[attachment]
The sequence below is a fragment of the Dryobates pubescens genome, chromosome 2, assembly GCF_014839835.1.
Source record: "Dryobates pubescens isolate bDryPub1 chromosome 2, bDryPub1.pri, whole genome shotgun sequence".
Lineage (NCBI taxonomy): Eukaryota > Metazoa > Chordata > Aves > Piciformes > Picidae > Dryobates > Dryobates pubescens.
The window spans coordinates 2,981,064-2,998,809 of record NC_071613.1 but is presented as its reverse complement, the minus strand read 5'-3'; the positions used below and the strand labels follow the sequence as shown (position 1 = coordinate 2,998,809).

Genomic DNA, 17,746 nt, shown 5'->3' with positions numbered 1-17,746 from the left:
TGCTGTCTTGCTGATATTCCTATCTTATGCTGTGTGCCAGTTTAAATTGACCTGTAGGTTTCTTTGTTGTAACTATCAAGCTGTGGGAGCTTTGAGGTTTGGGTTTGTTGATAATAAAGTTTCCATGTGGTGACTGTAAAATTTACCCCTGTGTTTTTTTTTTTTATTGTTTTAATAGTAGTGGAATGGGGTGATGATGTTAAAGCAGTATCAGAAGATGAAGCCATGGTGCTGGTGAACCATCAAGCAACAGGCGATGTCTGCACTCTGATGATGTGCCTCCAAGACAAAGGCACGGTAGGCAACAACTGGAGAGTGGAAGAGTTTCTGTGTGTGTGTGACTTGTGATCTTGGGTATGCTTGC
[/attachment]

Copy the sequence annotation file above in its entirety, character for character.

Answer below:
The sequence below is a fragment of the Dryobates pubescens genome, chromosome 2, assembly GCF_014839835.1.
Source record: "Dryobates pubescens isolate bDryPub1 chromosome 2, bDryPub1.pri, whole genome shotgun sequence".
Lineage (NCBI taxonomy): Eukaryota > Metazoa > Chordata > Aves > Piciformes > Picidae > Dryobates > Dryobates pubescens.
The window spans coordinates 2,981,064-2,998,809 of record NC_071613.1 but is presented as its reverse complement, the minus strand read 5'-3'; the positions used below and the strand labels follow the sequence as shown (position 1 = coordinate 2,998,809).

Genomic DNA, 17,746 nt, shown 5'->3' with positions numbered 1-17,746 from the left:
TGCTGTCTTGCTGATATTCCTATCTTATGCTGTGTGCCAGTTTAAATTGACCTGTAGGTTTCTTTGTTGTAACTATCAAGCTGTGGGAGCTTTGAGGTTTGGGTTTGTTGATAATAAAGTTTCCATGTGGTGACTGTAAAATTTACCCCTGTGTTTTTTTTTTTTATTGTTTTAATAGTAGTGGAATGGGGTGATGATGTTAAAGCAGTATCAGAAGATGAAGCCATGGTGCTGGTGAACCATCAAGCAACAGGCGATGTCTGCACTCTGATGATGTGCCTCCAAGACAAAGGCACGGTAGGCAACAACTGGAGAGTGGAAGAGTTTCTGTGTGTGTGTGACTTGTGATCTTGGGTATGCTTGC